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Art28

Page history last edited by Stella 11 years ago

Ayn Rand and the birth of Objectivism

 

Sometimes I think am hearing the same kind of thinking behind some 'idividualistic permaculture' that is pushed by Objectivism, only without Ayn Rand's sharp wit, courage or well-thought-out wider philosophical context:

 

basically the belief that in simply fending for oneself (and teaching others to do so: becoming more self-sufficient) and a kind of enlightened egoism are the best way to achieve a just and harmonious society for everyone (¿or that it ceases to matter whether we do or not we achieve it? sometimes people aren't quite clear on this point..)

 

So I suspect Ayn Rand fits in somewhere in permaculture thinking or history ... at least in that it would be useful to know about this trend of thought and more consciously decide where it is and is not in line with permaculture Ethics.

 

I actually disagree with most of her premises (and conclusions), but admire much of her attitude and one place where I do think her memes might come in very handy are in her disdain for sloppy thinking ..

 

There are only two means by which men can deal with one another: guns or logic. Force or persuasion. Those who know that they cannot win by means of logic, have always resorted to guns.

 

Really her mastery of logic can only really be apreciated in her longer discourses or articles... but here are some quotes:

 

 

  • My philosophy, in essence, is the concept of man as a heroic being, with his own happiness as the moral purpose of his life, with productive achievement as his noblest activity, and reason as his only absolute.

 

  • "Contradictions do not exist". "Whenever you think that you are facing a contradiction, check your premises". "You will find that one of them is wrong".

 

Civilization is the progress toward a society of privacy. The savage's whole existence is public, ruled by the laws of his tribe. Civilization is the process of setting man free from men.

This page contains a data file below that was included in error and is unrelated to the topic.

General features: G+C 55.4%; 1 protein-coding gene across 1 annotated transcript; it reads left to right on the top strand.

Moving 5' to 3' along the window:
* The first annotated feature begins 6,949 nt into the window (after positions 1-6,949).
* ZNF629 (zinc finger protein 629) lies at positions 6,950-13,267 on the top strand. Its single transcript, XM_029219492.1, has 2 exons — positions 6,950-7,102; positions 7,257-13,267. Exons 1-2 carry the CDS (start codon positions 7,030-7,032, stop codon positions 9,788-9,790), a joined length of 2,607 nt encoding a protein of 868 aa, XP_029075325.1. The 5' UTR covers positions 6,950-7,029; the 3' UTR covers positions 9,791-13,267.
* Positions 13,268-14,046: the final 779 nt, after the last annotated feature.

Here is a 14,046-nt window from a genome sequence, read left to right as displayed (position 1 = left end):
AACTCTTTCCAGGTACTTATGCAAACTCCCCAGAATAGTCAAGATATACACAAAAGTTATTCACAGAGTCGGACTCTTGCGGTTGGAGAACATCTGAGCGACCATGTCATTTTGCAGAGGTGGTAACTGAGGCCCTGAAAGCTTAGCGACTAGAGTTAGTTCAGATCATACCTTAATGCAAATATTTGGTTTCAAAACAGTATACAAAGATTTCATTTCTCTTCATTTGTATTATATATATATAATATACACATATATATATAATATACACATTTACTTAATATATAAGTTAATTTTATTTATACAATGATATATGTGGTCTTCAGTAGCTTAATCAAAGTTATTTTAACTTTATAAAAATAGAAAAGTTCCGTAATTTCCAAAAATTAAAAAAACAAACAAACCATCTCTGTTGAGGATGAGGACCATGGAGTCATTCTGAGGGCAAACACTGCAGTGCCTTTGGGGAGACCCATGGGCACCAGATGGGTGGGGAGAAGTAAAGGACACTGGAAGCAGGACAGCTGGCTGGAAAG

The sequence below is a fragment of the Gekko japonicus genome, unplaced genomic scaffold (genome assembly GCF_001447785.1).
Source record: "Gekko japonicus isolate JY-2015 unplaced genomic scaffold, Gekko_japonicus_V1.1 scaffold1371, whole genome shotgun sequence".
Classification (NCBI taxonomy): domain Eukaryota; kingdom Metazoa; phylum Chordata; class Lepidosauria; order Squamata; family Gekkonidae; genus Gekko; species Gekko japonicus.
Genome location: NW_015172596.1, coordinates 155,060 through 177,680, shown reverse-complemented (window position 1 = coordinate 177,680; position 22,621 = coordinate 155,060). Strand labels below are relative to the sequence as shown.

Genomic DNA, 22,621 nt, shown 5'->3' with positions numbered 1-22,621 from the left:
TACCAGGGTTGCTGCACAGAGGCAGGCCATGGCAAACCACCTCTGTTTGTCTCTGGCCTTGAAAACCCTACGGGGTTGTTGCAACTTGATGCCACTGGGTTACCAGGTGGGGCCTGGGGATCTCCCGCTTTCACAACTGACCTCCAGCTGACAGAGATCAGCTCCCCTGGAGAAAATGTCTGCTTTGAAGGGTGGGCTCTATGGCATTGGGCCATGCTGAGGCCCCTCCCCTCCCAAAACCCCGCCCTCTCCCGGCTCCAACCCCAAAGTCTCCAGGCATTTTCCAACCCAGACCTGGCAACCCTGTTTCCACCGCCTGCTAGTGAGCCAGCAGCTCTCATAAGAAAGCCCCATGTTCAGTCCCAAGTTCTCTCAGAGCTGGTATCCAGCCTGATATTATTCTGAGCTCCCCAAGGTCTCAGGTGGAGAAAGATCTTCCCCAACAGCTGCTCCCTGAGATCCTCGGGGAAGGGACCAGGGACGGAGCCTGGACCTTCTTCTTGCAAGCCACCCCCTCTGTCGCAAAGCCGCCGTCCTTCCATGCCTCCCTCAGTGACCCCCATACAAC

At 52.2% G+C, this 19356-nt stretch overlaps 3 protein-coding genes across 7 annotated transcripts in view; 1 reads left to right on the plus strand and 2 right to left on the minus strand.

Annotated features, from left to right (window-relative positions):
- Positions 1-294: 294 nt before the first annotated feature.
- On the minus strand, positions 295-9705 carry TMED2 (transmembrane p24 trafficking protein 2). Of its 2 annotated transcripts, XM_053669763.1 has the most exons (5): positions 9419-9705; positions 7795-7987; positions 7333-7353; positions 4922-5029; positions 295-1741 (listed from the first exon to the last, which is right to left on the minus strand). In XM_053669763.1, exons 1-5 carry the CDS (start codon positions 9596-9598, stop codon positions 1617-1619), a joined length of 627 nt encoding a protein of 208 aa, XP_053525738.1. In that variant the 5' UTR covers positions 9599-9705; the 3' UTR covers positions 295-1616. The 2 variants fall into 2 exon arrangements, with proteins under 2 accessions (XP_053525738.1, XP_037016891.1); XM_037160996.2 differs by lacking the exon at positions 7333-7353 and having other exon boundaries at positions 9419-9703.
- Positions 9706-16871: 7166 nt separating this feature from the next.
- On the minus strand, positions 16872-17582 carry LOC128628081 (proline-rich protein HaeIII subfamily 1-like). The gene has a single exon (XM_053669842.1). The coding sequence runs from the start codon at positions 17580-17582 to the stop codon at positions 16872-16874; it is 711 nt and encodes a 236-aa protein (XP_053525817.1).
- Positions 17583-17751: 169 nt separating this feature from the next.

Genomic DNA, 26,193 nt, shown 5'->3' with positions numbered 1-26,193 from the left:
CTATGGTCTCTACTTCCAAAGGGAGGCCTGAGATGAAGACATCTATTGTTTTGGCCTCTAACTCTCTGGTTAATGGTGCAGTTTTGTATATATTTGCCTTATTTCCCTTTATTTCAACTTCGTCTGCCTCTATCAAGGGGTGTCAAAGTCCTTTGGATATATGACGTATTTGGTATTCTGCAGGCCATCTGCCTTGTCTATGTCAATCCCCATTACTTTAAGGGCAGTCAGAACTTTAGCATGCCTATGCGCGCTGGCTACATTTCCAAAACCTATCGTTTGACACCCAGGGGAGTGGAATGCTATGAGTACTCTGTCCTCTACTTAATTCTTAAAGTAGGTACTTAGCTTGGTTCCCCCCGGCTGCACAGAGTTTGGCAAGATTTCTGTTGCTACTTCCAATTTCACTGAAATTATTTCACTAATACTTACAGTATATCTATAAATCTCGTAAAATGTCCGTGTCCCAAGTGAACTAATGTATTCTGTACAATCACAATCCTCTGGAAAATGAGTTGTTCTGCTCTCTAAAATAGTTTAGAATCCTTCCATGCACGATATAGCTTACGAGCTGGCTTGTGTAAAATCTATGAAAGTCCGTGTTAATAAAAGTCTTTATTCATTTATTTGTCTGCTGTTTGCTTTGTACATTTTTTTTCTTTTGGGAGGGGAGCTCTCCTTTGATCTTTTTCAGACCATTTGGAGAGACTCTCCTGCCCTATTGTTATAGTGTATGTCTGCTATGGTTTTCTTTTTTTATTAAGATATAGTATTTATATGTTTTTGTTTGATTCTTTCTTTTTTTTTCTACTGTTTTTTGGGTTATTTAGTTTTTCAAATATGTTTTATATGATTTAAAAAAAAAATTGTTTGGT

Throughout the centuries there were men who took first steps down new roads armed with nothing but their own vision. Their goals differed, but they all had this in common: that the step was first, the road new, the vision unborrowed, and the response they received--hatred. The great creators--the thinkers, the artists, the scientists, the inventors--stood alone against the men of their time. Every great new thought was opposed. Every great new invention was denounced. The first motor was considered foolish. The first airplane was considered impossible. The power loom was considered vicious. Anesthesia was considered sinful. But the men of unborrowed vision went ahead. They fought, they suffered and they paid. But they won.

 

  • I can accept anything, except what seems to be the easiest for most people: the half-way, the almost, the just-about, the in-between.
  • Anything may be betrayed, anyone may be forgiven. But not those who lack the courage of their own greatness.
  • And now I see the face of god, and I raise this god over the earth, this god whom men have sought since men came into being, this god who will grant them joy and peace and pride. This god, this one word: 'I.'
  • There is nothing to take a man's freedom away from him, save other men. To be free, a man must be free of his brothers.
  • There is no such thing as duty. If you know that a thing is right, you want to do it. If you don't want to do it—it isn't right. If it's right and you don't want to do it—you don't know what right is and you're not a man.

 

more on   http://en.wikiquote.org/wiki/Ayn_Rand

 

 

 

 

 

 

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